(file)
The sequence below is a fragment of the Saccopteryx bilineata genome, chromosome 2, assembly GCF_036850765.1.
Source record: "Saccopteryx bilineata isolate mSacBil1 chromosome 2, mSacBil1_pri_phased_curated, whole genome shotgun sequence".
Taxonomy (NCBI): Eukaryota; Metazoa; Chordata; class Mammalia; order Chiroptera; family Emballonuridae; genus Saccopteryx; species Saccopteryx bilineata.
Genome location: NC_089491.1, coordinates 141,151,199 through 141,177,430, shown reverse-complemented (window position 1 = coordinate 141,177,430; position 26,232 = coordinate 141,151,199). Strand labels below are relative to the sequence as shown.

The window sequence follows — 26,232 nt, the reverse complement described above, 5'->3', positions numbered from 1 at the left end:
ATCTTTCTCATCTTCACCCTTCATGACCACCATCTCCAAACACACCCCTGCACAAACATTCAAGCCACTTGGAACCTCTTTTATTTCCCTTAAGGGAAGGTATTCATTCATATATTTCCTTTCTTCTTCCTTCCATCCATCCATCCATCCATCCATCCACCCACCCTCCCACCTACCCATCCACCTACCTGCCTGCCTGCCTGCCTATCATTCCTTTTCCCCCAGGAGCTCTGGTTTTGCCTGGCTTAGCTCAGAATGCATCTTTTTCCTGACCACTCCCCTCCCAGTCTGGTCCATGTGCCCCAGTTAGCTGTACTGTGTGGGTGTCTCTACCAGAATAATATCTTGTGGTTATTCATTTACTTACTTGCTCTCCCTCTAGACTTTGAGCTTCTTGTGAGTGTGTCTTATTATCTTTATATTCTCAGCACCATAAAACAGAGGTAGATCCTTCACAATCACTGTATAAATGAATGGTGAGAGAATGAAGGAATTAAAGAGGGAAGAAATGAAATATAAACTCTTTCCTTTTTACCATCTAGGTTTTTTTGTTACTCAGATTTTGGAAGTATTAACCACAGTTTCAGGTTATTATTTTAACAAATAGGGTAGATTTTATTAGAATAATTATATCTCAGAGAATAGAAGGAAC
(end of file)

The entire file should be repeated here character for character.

The sequence below is a fragment of the Saccopteryx bilineata genome, chromosome 2, assembly GCF_036850765.1.
Source record: "Saccopteryx bilineata isolate mSacBil1 chromosome 2, mSacBil1_pri_phased_curated, whole genome shotgun sequence".
Taxonomy (NCBI): Eukaryota; Metazoa; Chordata; class Mammalia; order Chiroptera; family Emballonuridae; genus Saccopteryx; species Saccopteryx bilineata.
Genome location: NC_089491.1, coordinates 141,151,199 through 141,177,430, shown reverse-complemented (window position 1 = coordinate 141,177,430; position 26,232 = coordinate 141,151,199). Strand labels below are relative to the sequence as shown.

The window sequence follows — 26,232 nt, the reverse complement described above, 5'->3', positions numbered from 1 at the left end:
ATCTTTCTCATCTTCACCCTTCATGACCACCATCTCCAAACACACCCCTGCACAAACATTCAAGCCACTTGGAACCTCTTTTATTTCCCTTAAGGGAAGGTATTCATTCATATATTTCCTTTCTTCTTCCTTCCATCCATCCATCCATCCATCCATCCACCCACCCTCCCACCTACCCATCCACCTACCTGCCTGCCTGCCTGCCTATCATTCCTTTTCCCCCAGGAGCTCTGGTTTTGCCTGGCTTAGCTCAGAATGCATCTTTTTCCTGACCACTCCCCTCCCAGTCTGGTCCATGTGCCCCAGTTAGCTGTACTGTGTGGGTGTCTCTACCAGAATAATATCTTGTGGTTATTCATTTACTTACTTGCTCTCCCTCTAGACTTTGAGCTTCTTGTGAGTGTGTCTTATTATCTTTATATTCTCAGCACCATAAAACAGAGGTAGATCCTTCACAATCACTGTATAAATGAATGGTGAGAGAATGAAGGAATTAAAGAGGGAAGAAATGAAATATAAACTCTTTCCTTTTTACCATCTAGGTTTTTTTGTTACTCAGATTTTGGAAGTATTAACCACAGTTTCAGGTTATTATTTTAACAAATAGGGTAGATTTTATTAGAATAATTATATCTCAGAGAATAGAAGGAAC